Deb Babcock: Weeds can look like other plants and ruin a garden |

Deb Babcock: Weeds can look like other plants and ruin a garden

If you're interested in learning more about gardening in the high country, join the Social Gardening group at the Yampa River Botanic Park.

Volunteers meet every Wednesday and Saturday morning from 9 am to noon to plant, weed, deadhead and generally keep the park looking beautiful. Just stop into the shed and ask for Gayle Noonan.

My fellow volunteers at the Yampa River Botanic Park have commented often on how closely some weeds resemble the plants they grow closest to.

It’s like they are disguising themselves in the hopes we won’t notice them and let them stay in our garden.

Early in the season, before our desirable plants begin to develop mature foliage, look-alike weeds sneak in nearby and begin competing for water, sunlight, nutrients and space.

Often, we’re hesitant to cull a weed, fearing it is actually a plant we desire in our garden.

But if weeds aren’t culled from the garden, they can get out of hand. Besides killing your enthusiasm for gardening, a bed full of weeds can harm the plants you’ve been nurturing.

Keep a record of your plants in their various growing stages so you’ll be able to spot an impostor when he tries to sneak into your garden.

Any plant that grows where it shouldn’t is considered an unwelcome weed. This means that if seeds from last year’s poppies blew into your lily bed, the resulting plant is a weed and should be taken out unless you like it there. Or if your peppermint has snaked into your parsley bed, it’s gotta go! It goes without saying that grasses in the border beds or dandelions in the bulb bed detract from the aesthetics as well as the health of the garden.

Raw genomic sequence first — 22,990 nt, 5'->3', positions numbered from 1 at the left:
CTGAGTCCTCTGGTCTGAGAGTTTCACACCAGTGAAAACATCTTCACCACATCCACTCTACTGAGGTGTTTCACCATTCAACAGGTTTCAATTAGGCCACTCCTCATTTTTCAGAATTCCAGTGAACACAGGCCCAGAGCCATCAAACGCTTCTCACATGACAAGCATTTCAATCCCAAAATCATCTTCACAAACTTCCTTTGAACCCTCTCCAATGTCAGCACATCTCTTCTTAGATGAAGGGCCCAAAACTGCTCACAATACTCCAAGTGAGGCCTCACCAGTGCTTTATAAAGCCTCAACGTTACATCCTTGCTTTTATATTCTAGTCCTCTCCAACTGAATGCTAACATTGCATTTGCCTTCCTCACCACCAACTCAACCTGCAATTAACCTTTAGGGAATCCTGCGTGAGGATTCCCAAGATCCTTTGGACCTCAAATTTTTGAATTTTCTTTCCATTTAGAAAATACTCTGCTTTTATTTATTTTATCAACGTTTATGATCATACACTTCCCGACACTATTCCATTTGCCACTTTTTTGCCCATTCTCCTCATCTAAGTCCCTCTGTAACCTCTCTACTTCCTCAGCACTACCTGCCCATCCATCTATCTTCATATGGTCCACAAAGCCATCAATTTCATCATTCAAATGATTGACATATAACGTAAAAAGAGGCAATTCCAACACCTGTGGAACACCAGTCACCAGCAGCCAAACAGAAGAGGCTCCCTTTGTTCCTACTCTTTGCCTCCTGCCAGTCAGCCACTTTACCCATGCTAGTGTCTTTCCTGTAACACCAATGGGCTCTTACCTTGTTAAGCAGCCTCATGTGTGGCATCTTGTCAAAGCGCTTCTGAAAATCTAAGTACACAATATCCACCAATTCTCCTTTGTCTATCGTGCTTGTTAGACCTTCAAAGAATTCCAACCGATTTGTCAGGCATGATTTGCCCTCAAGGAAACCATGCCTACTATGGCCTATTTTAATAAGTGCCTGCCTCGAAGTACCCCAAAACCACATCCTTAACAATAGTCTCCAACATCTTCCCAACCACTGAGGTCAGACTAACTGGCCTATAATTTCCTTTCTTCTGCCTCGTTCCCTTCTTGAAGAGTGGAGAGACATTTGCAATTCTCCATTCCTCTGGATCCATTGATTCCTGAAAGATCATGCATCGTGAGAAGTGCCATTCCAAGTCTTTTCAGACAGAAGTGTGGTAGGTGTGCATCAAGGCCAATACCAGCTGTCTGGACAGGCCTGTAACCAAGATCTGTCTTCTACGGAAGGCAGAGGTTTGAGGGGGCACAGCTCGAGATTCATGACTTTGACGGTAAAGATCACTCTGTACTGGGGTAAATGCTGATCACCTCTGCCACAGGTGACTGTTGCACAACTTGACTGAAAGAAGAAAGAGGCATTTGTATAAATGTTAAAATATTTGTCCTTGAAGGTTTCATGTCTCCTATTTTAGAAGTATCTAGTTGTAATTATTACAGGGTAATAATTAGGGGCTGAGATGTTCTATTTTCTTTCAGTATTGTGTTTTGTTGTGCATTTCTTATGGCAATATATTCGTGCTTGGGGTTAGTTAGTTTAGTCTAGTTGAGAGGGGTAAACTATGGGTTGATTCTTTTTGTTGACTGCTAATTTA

There are a number of ways to weed your garden: physically-pulling by hand, hoeing, mowing, transplanting or mulching and using chemicals with organic or non-organic herbicides.

Some weeds die simply by chopping off the top of the plant or disturbing the roots with a hoe, tiller or mower. Others can be eliminated only by pulling out the entire plant, down to its deepest roots. This is especially true of thistles, grasses and dandelions.

If you have a “volunteer,” (a much-loved plant that has wandered into a part of the garden it doesn’t belong), dig it up and transplant it to a desirable location.

Some gardeners have the luxury of putting down plastic mulch before installing their garden plants. This is great help in keeping out weeds. However, wood chips, stone and other mulch materials are also effective in keeping down weeds after you’ve gone through and removed the initial weed growth in an established garden.

There are a number of herbicides that can be used in gardens to control weeds. Beware, however, that some herbicides can injure your plants, too. So read the label carefully, and apply only when and where and in the dosage amounts recommended and only as often as recommended.

A weed-free garden is a beautiful thing. By removing weeds early, before they take over, both you and your plants will enjoy your garden immensely.

Deb Babcock is a Routt County resident and a Master Gardener through the Colorado State University Cooperative Extension office in Routt County. Questions? Call 879-0825 or email

Support Local Journalism

Support Local Journalism

Readers around Steamboat and Routt County make the Steamboat Pilot & Today’s work possible. Your financial contribution supports our efforts to deliver quality, locally relevant journalism.

Now more than ever, your support is critical to help us keep our community informed about the evolving coronavirus pandemic and the impact it is having locally. Every contribution, however large or small, will make a difference.

Each donation will be used exclusively for the development and creation of increased news coverage.


Start a dialogue, stay on topic and be civil.
If you don't follow the rules, your comment may be deleted.

User Legend: iconModerator iconTrusted User